The third of the RSN Summer Intensive modules for 2018 has now come to an end. Jen Goodwin, Amy Burt, and Sarah Smith were the RSN Tutors for our class of 11. There was also another classroom with 6 students, so in total 17 Silk Shading students.
Like the prior modules it was a very solid workload from day 1. RSN silk shading aims to produce a fairly photo realistic version of your design/image so is is a really good idea to have a very high quality image to begin. As I explained in my last post, lots of work was done on paper to refine designs and prepare before the design was pricked and then applied to the silk, then finally by the second day, or third day for some students, we were ready to begin stitching.
Photo realistic Silk Shading means that you try to match your thread colour accurately to the area you are stitching, while maintaining the correct stitch direction to follow the line of growth, and keeping the stitches a good length, but not too long, and shading in any nuance of colour change. This is were the sharp eyes of the tutors came in handy, as it is very easy for your brain to tell you that a certain colour was needed when in fact the shade should have been darker, lighter or muddier! The tutors are also very experienced at noticing where a thread or stitch my have gone off line, hopefully before you have gone too far ahead with the stitching.
I was happy to discover that I continued to love my design throughout the entire stitching – that is I didn’t grow tired of it – and I continued to find small colour variations in the piece each time I thought I finally had the colours right. In all I ended up using 33 colours of stranded cotton – mostly DMC with a few Anchor threads where needed for the correct colour match – and this number is considered about average for this small (less than 8cm square) design.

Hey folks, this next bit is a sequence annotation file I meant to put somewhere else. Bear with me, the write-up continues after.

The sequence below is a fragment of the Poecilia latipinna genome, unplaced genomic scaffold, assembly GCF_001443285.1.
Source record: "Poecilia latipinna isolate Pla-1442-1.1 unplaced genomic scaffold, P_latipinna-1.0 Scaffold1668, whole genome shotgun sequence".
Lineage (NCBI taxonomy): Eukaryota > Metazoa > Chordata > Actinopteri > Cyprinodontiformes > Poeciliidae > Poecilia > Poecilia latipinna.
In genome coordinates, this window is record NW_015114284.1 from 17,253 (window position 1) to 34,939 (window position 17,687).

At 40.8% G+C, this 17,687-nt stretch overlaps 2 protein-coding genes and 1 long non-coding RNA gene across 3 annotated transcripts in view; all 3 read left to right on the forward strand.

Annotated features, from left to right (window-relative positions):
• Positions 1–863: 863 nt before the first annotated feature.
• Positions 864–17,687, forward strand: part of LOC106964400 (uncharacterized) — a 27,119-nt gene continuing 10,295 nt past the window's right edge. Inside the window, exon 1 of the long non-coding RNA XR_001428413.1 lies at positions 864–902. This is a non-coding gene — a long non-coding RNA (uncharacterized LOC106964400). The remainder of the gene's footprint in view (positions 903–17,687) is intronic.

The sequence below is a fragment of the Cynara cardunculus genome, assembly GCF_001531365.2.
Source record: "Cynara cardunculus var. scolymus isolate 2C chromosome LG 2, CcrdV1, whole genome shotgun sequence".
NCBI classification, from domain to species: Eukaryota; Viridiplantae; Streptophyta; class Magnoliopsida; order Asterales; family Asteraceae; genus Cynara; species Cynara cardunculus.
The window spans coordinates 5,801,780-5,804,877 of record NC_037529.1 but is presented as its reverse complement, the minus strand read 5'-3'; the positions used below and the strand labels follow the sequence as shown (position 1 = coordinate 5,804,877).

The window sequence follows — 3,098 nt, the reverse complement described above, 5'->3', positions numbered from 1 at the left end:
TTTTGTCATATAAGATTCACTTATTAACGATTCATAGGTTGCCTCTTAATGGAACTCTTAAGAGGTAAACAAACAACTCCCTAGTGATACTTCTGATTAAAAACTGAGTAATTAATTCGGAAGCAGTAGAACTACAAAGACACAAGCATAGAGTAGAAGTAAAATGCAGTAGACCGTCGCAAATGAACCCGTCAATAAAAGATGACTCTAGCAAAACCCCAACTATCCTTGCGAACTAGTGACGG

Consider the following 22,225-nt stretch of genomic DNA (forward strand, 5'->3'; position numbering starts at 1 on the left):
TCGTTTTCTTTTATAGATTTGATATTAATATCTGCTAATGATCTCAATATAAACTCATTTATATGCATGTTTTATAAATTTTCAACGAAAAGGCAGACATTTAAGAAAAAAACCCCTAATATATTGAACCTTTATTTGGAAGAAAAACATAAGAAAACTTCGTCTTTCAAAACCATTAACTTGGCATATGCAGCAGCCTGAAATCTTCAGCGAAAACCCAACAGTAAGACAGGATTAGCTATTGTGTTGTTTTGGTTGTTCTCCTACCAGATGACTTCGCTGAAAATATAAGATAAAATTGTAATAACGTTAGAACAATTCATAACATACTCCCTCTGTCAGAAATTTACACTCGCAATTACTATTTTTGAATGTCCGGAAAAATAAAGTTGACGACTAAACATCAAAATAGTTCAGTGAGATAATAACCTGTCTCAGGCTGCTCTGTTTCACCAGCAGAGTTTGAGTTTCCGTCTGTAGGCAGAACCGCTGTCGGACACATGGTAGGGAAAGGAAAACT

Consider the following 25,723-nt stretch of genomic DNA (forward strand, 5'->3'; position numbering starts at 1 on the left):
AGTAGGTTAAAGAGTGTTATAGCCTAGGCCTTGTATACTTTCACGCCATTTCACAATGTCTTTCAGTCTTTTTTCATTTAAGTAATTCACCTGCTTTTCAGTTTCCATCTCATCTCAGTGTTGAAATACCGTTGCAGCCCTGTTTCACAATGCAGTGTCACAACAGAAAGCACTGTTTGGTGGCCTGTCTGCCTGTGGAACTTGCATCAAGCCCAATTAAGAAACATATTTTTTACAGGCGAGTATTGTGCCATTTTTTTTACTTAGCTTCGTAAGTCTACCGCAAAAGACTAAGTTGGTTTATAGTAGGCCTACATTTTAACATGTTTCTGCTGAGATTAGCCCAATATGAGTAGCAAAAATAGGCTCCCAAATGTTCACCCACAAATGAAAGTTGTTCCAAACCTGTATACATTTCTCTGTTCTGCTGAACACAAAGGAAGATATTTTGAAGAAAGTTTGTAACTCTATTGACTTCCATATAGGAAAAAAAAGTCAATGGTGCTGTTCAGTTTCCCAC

Stitching was slow work and I think I averaged 1 square centimetre per hour, intense indeed but well worth it to learn this wonderful technique. I did manage to get the piece stitched and mounted via the RSN method, and handed in on the last day thanks to the support of some wonderful tutors. I was somewhat disappointed to find that even after all of my frame tightening throughout the stitching and the significant work to mount the piece a tightly as possible ( took all of the final day) that a few small ripples then appeared in the mounted silk. The tutors explained that this often happens when there are small unstitched areas between heavily stitched areas eg between the leaves in my design. Wish I knew this from the start as I would have left that right-most leaf off, or potentially laced the piece on as part of the mounting process. This has meant that I am a little dissatisfied with the final presentation of the piece, and I am wondering about retrieving it from the RSN vaults to have another go at mounting but I will let you judge via this picture.
My attention has now moved on to the next module – Goldwork.